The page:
The mobile world is buzzing about a groundbreaking technology that, once widely enabled on mobile phones, could permanently impact the ways in which we shop, compare prices, and actually make purchases. NFC (near field communication) technology, as it’s known, will all but certainly bring with it a plethora of new mobile marketing and advertising opportunities, services, and businesses in the coming months and years. For consumers, however, the introduction of near field communication technology could prove even more significant.
Those in possession of NFC-enabled phones will be able to simply tap their phone on a “smart” poster (or product label) that contains an RFID chip. Once a “connect” is made via contact, the mobile phone user is introduced to a wide array of opportunities and conveniences unique to the product or service they are inquiring about. Whether it’s immediately receiving a coupon, entering a consumer loyalty program, or even watching a commercial for a new brand of detergent, NFC is considered among the technologies capable of revolutionizing the shopping experience for consumers everywhere.
As it stands, the UK, France, United Arab Emirates, Singapore, Taiwan and Korea will likely be the first to push NFC technology, followed closely behind by the US, Canada, Spain, Germany, Italy, Norway, the Czech Republic, Romania and Australia.
“NFC technology will be used to replace everything from credit cards and loyalty cards to bus and train tickets, library cards, door keys and even cash,” says Sarah Clark, author of ‘NFC: The Road to Commercial Deployment’. “What hasn’t yet been decided, however, is who will win the battle to provide consumers with their new hi-tech mobile wallets.”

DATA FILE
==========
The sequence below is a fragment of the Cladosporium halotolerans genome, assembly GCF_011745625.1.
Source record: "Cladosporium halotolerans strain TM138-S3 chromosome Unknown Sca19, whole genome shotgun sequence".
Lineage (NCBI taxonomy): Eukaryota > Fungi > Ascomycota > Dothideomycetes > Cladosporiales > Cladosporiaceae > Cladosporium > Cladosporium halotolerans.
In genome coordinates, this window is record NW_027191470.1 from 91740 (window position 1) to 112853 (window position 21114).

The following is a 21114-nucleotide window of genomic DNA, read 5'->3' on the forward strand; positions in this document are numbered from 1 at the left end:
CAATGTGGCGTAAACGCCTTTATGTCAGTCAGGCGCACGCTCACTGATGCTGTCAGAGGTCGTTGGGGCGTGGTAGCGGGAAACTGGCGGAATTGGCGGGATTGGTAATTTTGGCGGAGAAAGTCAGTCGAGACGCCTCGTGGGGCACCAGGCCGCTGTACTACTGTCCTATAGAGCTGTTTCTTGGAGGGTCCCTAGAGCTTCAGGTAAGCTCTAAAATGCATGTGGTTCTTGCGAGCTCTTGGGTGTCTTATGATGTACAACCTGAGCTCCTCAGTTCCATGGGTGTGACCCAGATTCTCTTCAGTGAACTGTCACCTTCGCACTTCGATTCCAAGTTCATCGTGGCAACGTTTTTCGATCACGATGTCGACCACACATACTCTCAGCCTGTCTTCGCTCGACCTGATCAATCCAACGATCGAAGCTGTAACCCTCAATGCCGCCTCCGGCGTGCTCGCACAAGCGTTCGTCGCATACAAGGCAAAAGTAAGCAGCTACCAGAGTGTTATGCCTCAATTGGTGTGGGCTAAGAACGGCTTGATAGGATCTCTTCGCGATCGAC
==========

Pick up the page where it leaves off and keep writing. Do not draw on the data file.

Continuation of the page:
The report was published by SJB Research, a British company that specializes in analyzing the market for emerging technologies in the mobile and payments fields.
The potential of NFC technology is obviously monumental for both consumers and the mobile marketing industry. With NFC’s targeted usage spanning virtually every industry conceivable, the emergence of NFC-enabled phones is expected to forever alter the mobile landscape and the consumer shopping experience.
“Decisions made in 2010 will be critical in determining which mobile network operators, which banks, which industry suppliers and which service providers become the leaders in the field,” Clark adds. “Ultimately, only two or three companies in each country will succeed in building a major new business providing NFC services to businesses and consumers. The winners could be banks or mobile operators, or even a new entrant to the market.”
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